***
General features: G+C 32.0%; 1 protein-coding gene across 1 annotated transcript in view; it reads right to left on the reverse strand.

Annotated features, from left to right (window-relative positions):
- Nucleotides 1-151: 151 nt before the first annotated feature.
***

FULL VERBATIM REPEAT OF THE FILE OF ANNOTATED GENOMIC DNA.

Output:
General features: G+C 32.0%; 1 protein-coding gene across 1 annotated transcript in view; it reads right to left on the reverse strand.

Annotated features, from left to right (window-relative positions):
- Nucleotides 1-151: 151 nt before the first annotated feature.